The opportunity met the need. The city acquired the old correctional facility. The razor wire has been removed, trees have been planted, and the walls painted in bright colors. It is now GRACE Marketplace, a 135-bed center offering temporary dormitory-type accommodation and other services for the homeless.

“We are the only homeless shelter in the universe that improved property value when we moved in,” said Jon DeCarmine, Executive Director of GRACE. “Adaptations have been necessary to make it something that works. But overall, the benefits to the community and the people we serve far outweighed the hassle of moving to a facility that had been used in a different way before.

Haywood Correctional Center in Waynesville, NC is also serving homeless people after project advocates won a competition to ‘flip’ the property in 2014 with help from TV renovation guru , Ty Pennington.

“We inherited an already existing commercial kitchen, so it’s a really huge expense that we just didn’t have,” said Mandy Haithcox, managing director of the current Haywood Pathways Center. “Basically we had to buy furniture and move people in. I think it’s a very good use of space and I would like more people to do that. ”



The former Arthur Kill Correctional Facility on Staten Island in New York City was purchased by Broadway Stages in 2017 and has been transformed into a film and television studio.

Much of the prison has been preserved as a backdrop, lending authenticity to scenes from productions such as “Orange is the New Black” and “Oceans Eight”. Five more sound stages are being built at the 69-acre site, giving production companies the opportunity to shoot entire projects there, said Samara Schaum, spokesperson for Broadway Stages.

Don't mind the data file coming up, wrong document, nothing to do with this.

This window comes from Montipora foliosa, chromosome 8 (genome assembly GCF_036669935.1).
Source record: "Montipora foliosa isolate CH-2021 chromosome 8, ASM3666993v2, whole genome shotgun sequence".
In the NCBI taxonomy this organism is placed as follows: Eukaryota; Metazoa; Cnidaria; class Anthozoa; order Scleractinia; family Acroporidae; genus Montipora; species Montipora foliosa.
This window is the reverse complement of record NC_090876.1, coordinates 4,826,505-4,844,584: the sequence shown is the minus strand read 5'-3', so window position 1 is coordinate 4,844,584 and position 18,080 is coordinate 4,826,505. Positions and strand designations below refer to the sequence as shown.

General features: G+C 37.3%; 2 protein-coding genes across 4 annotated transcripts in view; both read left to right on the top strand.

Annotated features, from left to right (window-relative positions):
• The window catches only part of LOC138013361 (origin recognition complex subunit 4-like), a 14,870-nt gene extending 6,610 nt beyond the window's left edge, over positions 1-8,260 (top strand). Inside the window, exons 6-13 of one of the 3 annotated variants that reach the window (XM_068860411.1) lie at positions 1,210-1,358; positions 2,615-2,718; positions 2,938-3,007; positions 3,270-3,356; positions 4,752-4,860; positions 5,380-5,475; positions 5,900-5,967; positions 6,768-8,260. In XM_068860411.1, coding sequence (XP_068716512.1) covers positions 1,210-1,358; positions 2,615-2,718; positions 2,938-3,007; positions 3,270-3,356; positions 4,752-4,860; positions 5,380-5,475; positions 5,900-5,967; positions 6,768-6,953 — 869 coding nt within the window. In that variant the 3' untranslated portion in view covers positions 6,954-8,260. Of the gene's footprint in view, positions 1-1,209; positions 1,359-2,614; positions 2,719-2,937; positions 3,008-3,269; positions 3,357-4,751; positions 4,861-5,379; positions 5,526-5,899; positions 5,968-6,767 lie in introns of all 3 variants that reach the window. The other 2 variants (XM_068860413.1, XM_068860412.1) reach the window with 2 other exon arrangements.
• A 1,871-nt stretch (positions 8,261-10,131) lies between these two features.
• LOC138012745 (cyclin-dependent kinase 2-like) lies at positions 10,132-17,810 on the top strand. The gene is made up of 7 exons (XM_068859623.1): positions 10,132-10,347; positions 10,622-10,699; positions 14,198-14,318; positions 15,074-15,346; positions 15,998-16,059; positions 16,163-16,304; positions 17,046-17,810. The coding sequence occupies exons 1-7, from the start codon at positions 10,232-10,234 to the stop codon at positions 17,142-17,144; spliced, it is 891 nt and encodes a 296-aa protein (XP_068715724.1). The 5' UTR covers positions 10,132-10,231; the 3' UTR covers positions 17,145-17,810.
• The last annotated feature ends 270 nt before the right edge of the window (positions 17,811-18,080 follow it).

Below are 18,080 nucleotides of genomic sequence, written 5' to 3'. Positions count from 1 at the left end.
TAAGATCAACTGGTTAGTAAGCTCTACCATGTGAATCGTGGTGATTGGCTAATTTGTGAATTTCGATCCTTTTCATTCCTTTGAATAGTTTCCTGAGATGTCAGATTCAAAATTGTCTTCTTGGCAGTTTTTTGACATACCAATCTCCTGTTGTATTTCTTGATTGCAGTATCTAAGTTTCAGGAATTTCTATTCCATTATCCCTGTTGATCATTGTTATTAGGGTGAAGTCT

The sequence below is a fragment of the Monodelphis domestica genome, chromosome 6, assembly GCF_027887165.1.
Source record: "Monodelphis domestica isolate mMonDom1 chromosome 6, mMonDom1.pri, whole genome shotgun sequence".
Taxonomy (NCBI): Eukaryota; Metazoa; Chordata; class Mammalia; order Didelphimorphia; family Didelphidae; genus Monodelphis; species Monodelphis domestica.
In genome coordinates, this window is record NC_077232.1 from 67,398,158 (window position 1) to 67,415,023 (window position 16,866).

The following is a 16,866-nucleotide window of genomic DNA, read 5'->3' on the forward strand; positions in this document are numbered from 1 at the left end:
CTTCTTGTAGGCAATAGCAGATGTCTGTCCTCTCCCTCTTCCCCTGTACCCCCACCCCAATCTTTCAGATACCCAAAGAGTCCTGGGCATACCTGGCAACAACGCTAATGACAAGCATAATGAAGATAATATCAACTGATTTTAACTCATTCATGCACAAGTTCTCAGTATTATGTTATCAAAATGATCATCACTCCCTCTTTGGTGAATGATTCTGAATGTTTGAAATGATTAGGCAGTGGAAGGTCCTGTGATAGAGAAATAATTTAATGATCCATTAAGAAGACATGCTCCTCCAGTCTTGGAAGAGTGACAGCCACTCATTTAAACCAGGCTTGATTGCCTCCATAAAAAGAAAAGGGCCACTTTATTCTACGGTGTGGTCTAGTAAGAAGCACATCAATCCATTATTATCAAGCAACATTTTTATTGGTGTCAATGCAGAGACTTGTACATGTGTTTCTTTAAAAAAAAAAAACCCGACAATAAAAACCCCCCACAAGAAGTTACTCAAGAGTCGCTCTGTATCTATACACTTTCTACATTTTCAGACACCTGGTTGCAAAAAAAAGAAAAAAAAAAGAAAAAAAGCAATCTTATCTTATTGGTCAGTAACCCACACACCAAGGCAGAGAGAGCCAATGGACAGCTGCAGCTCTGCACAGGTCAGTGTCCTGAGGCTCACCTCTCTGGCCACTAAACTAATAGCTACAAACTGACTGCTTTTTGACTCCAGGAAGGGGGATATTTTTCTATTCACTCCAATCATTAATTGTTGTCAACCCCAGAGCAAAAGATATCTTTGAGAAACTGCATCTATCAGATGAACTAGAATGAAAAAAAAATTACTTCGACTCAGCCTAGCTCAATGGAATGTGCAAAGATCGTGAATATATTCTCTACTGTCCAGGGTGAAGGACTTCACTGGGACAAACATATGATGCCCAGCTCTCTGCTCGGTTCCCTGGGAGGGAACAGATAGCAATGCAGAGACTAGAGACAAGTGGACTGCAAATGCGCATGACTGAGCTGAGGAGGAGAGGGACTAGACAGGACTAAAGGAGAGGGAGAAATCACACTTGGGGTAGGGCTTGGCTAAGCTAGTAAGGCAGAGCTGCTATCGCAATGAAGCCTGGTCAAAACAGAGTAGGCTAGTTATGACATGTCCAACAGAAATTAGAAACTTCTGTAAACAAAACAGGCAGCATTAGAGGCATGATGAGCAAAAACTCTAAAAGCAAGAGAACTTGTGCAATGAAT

The studio has created around 40 permanent jobs and each production that arrives attracts between 200 and 300 people, she said.

“And as much as they can, they like to use local restaurants for food, local businesses for craft services, whatever they need,” she said. “It’s part of the identity of Broadway Stages. I know it has had a positive impact on local businesses there.



Work continues to transform Scotland’s former Correctional Center in Wagram, North Carolina, which was abandoned in 2001, into a sustainable educational farm called GrowingChange, which serves struggling teens and veterans.

The project which started in 2011 as a partnership between charities, local government and universities provides training in areas such as beekeeping and vermicomposting, with cells being turned into aquaponics reservoirs. The farm sells its products, such as eggs, compost, and livestock to the local community.

The young people in charge of the project are also considering a recreational component, transforming the watchtower, for example, into a climbing wall and a zipline, said Noran Sanford, founder of GrowingChange.

The organization created a plan, called Prison Flip Toolkit, a partnership with North Carolina A&T and the Kellogg Foundation to help other communities with similar projects, he said.

“I believe we should take these rusty tools of injustice and intelligently transform them into tools of justice,” Sanford said.